When working from home you will discover that you no longer have natural opportunities to bond over lunch or after work, which means we need to be creative and create ways for members to inspire, connect and motivate each other. Last Friday at the end of the day we had some team fun on Zoom which involved a scavenger hunt for things around our homes. Sadly, I didn’t win! But it did promote exercise and provided plenty of laughs. Moments like these can make all the difference and can help increase productivity and general well-being.

Feel connected

The next communication challenge when working remotely is staying connected. How can you make sure people connected and feel like they are part of a team when working remotely? I believe the key to solving this issue is to replicate the best parts of office life, but online instead.

Office-life examples:

  • it’s easy to grab lunch with a colleague and learn more about them
  • it’s easy to discover what people do outside of work (hobbies, etc)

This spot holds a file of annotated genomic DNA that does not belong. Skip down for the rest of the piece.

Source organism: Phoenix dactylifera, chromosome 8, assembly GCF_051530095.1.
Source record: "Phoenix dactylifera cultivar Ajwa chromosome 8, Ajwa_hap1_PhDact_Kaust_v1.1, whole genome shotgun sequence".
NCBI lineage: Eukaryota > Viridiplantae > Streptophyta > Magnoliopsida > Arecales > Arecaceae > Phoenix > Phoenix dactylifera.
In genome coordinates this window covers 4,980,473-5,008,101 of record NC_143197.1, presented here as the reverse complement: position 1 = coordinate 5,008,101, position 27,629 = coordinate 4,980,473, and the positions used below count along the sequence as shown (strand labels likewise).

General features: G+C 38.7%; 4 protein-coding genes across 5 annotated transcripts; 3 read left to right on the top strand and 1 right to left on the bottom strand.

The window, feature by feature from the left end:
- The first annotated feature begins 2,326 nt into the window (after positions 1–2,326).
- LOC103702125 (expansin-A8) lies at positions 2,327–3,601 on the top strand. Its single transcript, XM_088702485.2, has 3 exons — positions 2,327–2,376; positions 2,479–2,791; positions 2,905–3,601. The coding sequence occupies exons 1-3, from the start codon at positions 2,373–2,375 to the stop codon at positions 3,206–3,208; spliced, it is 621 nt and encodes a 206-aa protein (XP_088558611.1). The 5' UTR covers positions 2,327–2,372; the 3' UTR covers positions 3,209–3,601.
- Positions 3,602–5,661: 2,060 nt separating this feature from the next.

• you discover how people prefer to work when in the office

The reality is that these events listed above help people feel connected. The good news is that you can replicate many of these activities online, you just need to be intentional about it.

Remote team examples:

  • Use an app like Microsoft Teams to create a ‘lunch room’ amongst your other rooms which would allow staff members to clearly show that they are on a break and are open for casual conversation.
  • Run fun projects at the end of the day such as AMAs “ask me anything” sessions.
  • Have employees complete a document/wiki that shares a bit more about them and what they like to do outside of work. Share these with the rest of the team.
  • Have employees take a personality test and share the results with the rest of the team.

When working remotely, I feel it’s important to spend time on team-building activities where people can get to know each other. This is the most opportune time to develop stronger bonds and keep moral up.

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Gemma Wilson